One man tells of the terrible effect of the influenza pandemic on his family.
My father, the Reverend James McCaw of Lower Hutt – although by this time engrossed in helping people ill or dying with the dreaded plague – breathed a sigh of relief that his son was not on board the Tahiti but safe in camp at Featherston. Safe? Within a week the camp was visited by death a dozen times a day. Bert was one of the victims.
A day later his sister, Nan, a year younger, joined him from the Lower Hutt manse. Here too lay the youngest of the family and their mother, all at death's door. But the parson, he was fit and well and capable. He boiled a daily brew of beef tea in the copper. He fed a score of helpless sick folk in an emergency hospital set up in the church hall, and each day he presided over 10 or a dozen funerals. He and Father Walsh were the only two ministers of religion in the valley able to get about. They buried the dead as they were brought to the grave irrespective of creed or denomination.
In the midst of all this horror came the armistice, November 11, 1918. I recall the nearby church bell ringing and my father telling me the war was over. I was only vaguely interested. He told me that Bert my brother had died. I took as much interest. He took me in his arms and carried me to see my dead sister before she was carried to the grave. He took me for a last visit to my mother for he thought that both of us would die. But we didn't. We gasped for breath, our chests and throats rattled with the passage of the hard-won air. We sweated and we shivered, we fainted and revived. Death waited for us but we survived.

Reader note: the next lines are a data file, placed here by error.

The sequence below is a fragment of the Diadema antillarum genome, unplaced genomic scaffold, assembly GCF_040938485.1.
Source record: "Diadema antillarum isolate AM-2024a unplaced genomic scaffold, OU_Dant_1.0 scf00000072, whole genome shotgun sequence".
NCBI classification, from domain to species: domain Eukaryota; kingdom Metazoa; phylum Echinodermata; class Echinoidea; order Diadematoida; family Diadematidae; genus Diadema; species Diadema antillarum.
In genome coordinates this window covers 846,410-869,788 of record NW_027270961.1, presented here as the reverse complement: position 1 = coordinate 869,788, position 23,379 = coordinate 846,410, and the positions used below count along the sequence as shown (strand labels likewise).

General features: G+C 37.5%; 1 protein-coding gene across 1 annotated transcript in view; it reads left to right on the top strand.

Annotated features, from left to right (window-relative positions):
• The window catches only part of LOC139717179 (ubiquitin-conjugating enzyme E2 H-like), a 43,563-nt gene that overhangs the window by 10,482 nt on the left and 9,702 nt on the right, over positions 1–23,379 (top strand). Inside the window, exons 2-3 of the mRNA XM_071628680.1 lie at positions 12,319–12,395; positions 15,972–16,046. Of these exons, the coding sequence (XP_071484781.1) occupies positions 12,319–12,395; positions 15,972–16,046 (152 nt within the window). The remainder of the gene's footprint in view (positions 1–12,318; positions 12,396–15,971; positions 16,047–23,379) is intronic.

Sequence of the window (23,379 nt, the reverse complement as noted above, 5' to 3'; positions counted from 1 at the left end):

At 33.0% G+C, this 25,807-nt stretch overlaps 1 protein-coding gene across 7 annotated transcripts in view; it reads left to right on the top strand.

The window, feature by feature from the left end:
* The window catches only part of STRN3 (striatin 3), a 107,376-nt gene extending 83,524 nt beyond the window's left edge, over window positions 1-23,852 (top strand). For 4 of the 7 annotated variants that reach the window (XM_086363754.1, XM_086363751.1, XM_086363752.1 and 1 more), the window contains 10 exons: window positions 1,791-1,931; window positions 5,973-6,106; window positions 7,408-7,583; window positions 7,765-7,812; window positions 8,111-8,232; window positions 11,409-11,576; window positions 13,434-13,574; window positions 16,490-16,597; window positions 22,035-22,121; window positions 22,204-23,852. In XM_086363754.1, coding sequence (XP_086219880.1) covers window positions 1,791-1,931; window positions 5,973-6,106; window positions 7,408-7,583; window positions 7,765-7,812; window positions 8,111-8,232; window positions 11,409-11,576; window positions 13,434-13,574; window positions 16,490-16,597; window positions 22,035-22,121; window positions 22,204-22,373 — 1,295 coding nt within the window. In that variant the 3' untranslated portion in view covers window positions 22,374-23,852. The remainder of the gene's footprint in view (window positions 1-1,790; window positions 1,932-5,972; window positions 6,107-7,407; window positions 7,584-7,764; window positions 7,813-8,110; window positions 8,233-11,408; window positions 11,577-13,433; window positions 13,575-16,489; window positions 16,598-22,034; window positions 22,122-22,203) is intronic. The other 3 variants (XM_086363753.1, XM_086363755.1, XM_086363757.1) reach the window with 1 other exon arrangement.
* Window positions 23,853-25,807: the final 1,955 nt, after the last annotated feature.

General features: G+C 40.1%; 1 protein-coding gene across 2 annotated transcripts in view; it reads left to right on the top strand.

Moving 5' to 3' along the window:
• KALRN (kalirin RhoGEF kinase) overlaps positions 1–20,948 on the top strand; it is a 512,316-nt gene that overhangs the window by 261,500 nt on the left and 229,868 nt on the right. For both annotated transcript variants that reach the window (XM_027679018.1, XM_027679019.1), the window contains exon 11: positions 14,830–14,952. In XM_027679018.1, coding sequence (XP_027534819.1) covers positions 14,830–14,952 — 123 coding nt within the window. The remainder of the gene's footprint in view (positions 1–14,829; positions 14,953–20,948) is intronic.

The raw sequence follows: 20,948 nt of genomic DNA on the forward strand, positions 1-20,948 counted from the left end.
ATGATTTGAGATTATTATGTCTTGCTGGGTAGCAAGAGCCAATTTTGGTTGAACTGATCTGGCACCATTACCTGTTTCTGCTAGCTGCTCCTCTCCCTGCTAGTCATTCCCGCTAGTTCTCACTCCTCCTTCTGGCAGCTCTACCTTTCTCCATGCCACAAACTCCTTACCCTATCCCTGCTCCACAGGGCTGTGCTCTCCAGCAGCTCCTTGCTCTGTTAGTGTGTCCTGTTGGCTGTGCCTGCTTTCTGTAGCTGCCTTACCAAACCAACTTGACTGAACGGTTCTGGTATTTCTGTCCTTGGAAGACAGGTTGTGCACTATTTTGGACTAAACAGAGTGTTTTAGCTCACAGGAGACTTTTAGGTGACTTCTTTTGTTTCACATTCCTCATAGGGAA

Close to us lived two middle-aged women retired nurses. They bolted their doors and hid from the plague. My father burst their door open with a charge of his great shoulder and thrust them into the fray where they and he toiled mightily. So he and his wife and the rest of his family came through it. But a hundred Hutt people did not. My father lost a score of his flock and two of his children, but not his faith.
The narrator's brother, who is mentioned in the first paragraph, was Corporal Robert Duncan McCaw.